Here's a subject which I didn't think I knew about - Customer Centricity by Peter Fader. If you have customers then I suggest you read the debate which Peter hosts within his book. If you ever wondered what your hairdresser does with those little cards - then Customer Centricity will make sense!Read More
Whilst enjoying the gorgeous Noosa on the Sunshine Coast in Queensland I couldn't help but build a mini database of customer service experiences. When you bring twelve women together, who gather once a year - they are generally interested in a few specific activities: talking, drinking champagne, eating, shopping, sightseeing and more talking.
Most of these activities involve a degree of customer service (and whilst I don't intentionally mean the academic use of the word degree - I am leaning in that direction). Some levels of service was outstanding and others were relatively good - there were limited complaints.
My database did spit out something interesting though - those that were on the exceptional end of the customer service continuum were not Australian. Yep, that's right. The Aussies were doing a nice job of balancing the continuum.
By far, the French speaking Noosa folk won hands down - they led the customer service tally board and a smattering of other Europeans followed. (Most had only lived here for a few years.) In one case we were in the hands of a French woman who looked after all 12 of us for two hours and it was a memorable event. (And we know women will share this event story numerous times over.)
So, can Australians Lead Customer Service? [Pause, reflect, refer to your database, analyse, think.]
In actual fact, they can and they are. I suspect given our conversations that those delivering the customer service, didn't own the business; they were hired because of their talent to work in the business and be the customer interfacing folk. Good leaders hire folk who are better than they are; people who are right for the role.
If you delve further into your database who do you believe is leading Customer Service in Australia? I believe Telstra are doing a great job - they are totally consistent across all stores and on-line. Your thoughts?
I bit my lip and counted to 10 yesterday while visiting an iconic Melbourne store. It was busy on the floor, there was a queue forming and one person serving - luckily it was me being served. Well, lets say me and four other people who telephoned the store and who were politely attended to immediately they rang ... and made me wait ... four times!
Am I mad? Yes. Should I be?
Back in the good 'ol days ... did I say that?! Let's just say when I was 'serving' and then training people to serve, we tried, we researched, we observed and we learnt that the action which most irritated customers when serving them is to start serving another person ... on the telephone!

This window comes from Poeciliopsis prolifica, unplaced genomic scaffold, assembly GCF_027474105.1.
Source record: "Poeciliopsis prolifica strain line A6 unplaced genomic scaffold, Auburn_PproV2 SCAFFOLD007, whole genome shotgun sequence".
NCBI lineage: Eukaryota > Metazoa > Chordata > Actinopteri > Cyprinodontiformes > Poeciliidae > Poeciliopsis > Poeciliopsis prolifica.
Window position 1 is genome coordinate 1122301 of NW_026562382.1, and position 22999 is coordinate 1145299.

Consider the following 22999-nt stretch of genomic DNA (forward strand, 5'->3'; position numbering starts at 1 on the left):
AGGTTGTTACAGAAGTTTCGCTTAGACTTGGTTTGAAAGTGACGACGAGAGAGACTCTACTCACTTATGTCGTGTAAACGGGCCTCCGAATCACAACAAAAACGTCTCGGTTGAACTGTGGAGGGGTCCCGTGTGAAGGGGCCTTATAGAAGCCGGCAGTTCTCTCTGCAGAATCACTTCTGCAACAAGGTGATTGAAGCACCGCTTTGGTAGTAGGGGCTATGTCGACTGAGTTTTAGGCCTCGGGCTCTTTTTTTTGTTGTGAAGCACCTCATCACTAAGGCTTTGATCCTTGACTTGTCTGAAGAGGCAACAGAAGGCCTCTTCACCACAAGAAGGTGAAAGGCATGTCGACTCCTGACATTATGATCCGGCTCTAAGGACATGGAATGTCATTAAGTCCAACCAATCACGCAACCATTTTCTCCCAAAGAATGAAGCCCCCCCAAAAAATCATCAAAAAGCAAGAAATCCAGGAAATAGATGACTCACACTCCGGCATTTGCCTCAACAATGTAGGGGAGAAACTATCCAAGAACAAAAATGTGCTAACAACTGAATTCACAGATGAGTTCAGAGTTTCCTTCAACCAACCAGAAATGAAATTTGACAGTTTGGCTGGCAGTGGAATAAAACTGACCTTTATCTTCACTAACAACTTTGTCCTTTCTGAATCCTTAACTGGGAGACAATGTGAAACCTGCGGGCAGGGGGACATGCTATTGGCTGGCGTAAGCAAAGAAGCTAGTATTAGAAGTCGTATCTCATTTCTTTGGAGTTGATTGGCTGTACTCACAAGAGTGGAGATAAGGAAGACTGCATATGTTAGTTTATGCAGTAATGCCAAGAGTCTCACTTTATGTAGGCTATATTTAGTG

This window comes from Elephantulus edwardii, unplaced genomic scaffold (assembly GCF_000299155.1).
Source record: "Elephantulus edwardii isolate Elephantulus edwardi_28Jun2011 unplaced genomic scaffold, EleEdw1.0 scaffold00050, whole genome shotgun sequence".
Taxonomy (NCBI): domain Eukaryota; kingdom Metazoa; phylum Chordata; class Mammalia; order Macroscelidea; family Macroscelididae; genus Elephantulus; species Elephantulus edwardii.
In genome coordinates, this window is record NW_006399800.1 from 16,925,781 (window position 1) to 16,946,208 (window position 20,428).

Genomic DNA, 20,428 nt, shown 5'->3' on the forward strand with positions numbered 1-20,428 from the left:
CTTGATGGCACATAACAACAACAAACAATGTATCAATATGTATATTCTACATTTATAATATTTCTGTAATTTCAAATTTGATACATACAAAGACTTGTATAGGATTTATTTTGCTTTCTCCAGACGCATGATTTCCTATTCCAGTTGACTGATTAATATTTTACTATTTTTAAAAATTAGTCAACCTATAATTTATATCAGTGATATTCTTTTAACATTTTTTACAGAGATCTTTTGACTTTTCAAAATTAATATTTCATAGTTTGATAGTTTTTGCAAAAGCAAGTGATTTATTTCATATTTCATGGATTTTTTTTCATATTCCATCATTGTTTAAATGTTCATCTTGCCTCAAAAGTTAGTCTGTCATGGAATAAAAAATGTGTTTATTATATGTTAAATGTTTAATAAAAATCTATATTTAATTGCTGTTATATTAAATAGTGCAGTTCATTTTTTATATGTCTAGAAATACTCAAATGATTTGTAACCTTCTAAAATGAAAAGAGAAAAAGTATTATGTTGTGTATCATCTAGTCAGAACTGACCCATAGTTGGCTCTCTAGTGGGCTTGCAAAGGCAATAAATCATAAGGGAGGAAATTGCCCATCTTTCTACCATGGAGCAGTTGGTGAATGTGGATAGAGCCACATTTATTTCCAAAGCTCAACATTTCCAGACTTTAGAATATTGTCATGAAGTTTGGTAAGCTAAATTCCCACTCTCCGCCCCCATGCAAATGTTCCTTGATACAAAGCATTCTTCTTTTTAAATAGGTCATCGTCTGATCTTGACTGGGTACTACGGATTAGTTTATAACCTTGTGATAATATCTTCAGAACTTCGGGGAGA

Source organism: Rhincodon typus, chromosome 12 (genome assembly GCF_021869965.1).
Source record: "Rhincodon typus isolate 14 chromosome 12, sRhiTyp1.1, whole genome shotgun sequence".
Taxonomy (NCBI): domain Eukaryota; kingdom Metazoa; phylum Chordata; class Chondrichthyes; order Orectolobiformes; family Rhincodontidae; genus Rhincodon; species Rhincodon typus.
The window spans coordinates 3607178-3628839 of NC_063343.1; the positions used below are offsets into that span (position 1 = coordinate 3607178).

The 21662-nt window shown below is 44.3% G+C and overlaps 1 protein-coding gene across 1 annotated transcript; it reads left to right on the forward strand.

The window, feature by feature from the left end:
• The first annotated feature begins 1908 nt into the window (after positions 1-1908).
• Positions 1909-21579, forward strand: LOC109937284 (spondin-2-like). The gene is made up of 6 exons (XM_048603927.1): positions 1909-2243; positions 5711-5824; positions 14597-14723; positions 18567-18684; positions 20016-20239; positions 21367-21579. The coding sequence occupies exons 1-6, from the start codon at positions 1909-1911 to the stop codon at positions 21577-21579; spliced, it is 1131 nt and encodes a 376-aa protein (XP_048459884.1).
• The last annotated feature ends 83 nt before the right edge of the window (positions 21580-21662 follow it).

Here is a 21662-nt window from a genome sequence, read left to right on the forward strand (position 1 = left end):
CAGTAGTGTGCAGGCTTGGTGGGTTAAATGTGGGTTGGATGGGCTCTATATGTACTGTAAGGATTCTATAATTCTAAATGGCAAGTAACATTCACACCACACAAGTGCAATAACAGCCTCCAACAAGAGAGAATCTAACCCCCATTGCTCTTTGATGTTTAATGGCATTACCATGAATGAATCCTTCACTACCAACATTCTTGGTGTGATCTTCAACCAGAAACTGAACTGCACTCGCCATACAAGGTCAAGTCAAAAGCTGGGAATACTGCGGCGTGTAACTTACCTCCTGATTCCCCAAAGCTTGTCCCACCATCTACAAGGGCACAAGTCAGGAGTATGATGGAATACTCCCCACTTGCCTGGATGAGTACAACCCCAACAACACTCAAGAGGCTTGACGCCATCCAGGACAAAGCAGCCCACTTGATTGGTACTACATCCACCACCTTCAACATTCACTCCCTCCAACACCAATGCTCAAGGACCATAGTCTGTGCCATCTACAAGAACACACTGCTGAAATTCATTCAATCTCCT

That was some time ago, so I'm happy to be brought up to speed on the 'latest' on customer service.
I appreciate customer service but oddly enough I go out of my way to look after myself rather than be in the hands of someone else. I prefer to cook for others than dine out, I shop on-line for loads of our goods, clothing and travel and these days I shop at the supermarket, use the register and pack myself!
I'm struggling at the moment using a travel agent to manage our OS holiday. Last year I spent too much time on the holiday project so I challenged myself to allow someone else to do all the work. We've not met, just communicated using email (very slowly) and its been over a month and we still haven't booked anything! I know I should have just done it myself.
As a customer, I expect:
- attention - on me, no one else (absolutely focused)
- answers - to my questions, queries and concerns (within an acceptable time frame)
- additional information - more than I expected or asked about (the value add equation)
Am I asking too much?
I liken this service to being a leader. When you're leading, you're serving your people - you give them your full attention, you don't answer your phone in the middle of an important conversation - you answer their questions and offer ideas and approaches or just the reassurance that you're their to support them.
an old fashioned term for some however I really appreciate customer service and I'm a raving fan when it’s ‘great’ customer service.
So, when you encounter amazing customer service, in your own home town, you really want to yell and scream & share!
Over my long weekend in Melbourne the services was consistently consistent and only the odd surprise of unwelcome poor service reared its head! I don’t eat out frequently, so when I have to pay for food & service I have great expectations.
This is what worked, consistently:
Rewarding us for attending – being on-time at a function and trying out their service was really appreciated by businesses - they even knew my name!
Going out of their way – making things happen to really make our event special (at no extra cost)
Listening & remembering exactly what we said – yes, they listened to us and we didn't have to repeat ourselves (I think they were eavesdropping!)
Nothing was an issue – with continuous genuine smiles, we couldn't make that smile budge from their faces – and when we had a few wines (yes, we were on a ‘girls weekend’) I'm sure we were annoying.
In particular, we were very surprised at Myer – their service was superb and George Calombaris’ team at his very new Gazi restaurant treated us like royalty and finally, MECCA – amazing.
Do you have people using these descriptive words in their feedback or commentary about you: good, great, amazing, consistent, continuous? I hope so or you need to take a lead and make it happen!